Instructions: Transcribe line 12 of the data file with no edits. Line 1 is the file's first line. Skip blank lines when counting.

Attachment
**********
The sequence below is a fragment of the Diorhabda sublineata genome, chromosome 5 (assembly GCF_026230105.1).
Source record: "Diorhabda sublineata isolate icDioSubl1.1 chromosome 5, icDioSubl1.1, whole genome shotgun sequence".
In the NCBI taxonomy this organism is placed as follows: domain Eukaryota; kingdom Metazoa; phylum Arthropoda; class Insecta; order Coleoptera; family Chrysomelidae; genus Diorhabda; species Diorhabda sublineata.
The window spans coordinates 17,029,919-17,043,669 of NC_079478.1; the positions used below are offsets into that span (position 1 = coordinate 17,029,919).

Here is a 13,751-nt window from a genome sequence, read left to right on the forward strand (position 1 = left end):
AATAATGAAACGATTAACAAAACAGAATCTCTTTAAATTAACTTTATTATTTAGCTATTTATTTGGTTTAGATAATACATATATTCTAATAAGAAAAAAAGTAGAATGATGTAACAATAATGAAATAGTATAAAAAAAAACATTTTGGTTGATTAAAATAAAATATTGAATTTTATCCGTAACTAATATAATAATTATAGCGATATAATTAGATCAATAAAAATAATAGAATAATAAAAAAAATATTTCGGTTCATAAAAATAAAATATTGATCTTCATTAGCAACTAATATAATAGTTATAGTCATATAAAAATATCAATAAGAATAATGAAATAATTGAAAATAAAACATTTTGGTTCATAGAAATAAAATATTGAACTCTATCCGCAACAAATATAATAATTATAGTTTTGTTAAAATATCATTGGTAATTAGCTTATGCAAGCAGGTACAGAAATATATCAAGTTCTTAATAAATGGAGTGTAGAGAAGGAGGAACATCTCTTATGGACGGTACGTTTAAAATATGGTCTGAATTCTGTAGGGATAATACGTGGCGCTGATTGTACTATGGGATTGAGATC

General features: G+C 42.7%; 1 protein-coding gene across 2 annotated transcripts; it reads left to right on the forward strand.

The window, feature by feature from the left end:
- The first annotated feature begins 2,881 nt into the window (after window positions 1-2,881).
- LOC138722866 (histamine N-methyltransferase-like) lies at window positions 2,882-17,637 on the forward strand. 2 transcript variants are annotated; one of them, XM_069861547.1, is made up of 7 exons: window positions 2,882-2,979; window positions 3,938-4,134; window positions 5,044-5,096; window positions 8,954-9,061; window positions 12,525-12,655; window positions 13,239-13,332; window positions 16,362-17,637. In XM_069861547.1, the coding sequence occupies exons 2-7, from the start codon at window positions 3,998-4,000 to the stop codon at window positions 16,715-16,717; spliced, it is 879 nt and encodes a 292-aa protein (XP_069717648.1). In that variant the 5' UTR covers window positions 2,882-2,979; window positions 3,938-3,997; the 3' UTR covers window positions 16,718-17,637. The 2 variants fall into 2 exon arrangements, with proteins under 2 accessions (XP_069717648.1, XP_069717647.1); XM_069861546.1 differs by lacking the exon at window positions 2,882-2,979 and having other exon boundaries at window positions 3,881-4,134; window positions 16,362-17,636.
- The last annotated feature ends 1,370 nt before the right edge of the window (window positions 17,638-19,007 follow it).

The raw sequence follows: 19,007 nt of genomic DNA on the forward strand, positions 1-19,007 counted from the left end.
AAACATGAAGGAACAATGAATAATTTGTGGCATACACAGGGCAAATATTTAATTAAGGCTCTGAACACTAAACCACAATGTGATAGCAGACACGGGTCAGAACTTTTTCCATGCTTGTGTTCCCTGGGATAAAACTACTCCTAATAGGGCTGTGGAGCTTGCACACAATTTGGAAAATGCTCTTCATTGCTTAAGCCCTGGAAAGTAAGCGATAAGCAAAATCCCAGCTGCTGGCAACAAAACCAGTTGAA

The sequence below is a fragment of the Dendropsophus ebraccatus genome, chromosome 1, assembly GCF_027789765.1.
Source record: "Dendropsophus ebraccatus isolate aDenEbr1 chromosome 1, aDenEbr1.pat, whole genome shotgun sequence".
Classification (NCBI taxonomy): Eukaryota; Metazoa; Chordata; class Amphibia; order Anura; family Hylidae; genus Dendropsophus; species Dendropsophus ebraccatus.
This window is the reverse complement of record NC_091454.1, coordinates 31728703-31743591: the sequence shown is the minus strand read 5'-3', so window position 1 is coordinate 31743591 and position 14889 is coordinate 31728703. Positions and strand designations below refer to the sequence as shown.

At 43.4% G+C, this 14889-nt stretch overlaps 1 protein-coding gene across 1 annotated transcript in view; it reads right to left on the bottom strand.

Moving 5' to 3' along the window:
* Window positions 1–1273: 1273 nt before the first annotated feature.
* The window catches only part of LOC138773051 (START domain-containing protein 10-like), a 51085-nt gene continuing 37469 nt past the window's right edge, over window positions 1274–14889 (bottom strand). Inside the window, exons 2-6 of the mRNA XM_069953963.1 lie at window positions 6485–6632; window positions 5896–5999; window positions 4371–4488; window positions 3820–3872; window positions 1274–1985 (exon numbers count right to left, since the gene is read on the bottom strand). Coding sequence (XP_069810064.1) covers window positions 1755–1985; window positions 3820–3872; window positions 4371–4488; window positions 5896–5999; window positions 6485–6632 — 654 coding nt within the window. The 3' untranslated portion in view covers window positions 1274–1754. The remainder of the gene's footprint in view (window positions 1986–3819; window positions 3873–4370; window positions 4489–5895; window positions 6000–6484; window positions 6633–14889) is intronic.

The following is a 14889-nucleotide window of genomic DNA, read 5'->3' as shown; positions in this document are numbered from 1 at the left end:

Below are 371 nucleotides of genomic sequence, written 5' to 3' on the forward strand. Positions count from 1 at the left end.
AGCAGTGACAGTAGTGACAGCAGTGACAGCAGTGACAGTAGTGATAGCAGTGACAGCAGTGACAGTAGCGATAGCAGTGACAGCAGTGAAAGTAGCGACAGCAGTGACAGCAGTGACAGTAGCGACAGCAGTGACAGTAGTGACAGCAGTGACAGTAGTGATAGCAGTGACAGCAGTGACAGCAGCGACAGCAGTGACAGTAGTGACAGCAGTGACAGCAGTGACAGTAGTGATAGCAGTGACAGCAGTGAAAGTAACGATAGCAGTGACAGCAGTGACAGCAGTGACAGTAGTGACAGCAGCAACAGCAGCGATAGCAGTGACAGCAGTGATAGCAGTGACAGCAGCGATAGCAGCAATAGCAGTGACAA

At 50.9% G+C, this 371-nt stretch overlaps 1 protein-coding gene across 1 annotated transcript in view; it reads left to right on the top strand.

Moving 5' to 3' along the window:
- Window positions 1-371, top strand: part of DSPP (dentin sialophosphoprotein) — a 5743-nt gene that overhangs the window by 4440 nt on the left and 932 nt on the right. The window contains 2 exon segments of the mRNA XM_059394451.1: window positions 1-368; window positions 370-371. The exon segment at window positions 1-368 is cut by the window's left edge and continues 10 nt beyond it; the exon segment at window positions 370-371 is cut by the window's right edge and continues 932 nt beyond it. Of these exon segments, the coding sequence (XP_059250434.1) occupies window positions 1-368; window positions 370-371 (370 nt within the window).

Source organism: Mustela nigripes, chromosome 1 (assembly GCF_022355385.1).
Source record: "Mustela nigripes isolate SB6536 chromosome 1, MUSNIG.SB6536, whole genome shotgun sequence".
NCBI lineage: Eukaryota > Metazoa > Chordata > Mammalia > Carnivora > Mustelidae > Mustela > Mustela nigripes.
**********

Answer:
The raw sequence follows: 19,007 nt of genomic DNA on the forward strand, positions 1-19,007 counted from the left end.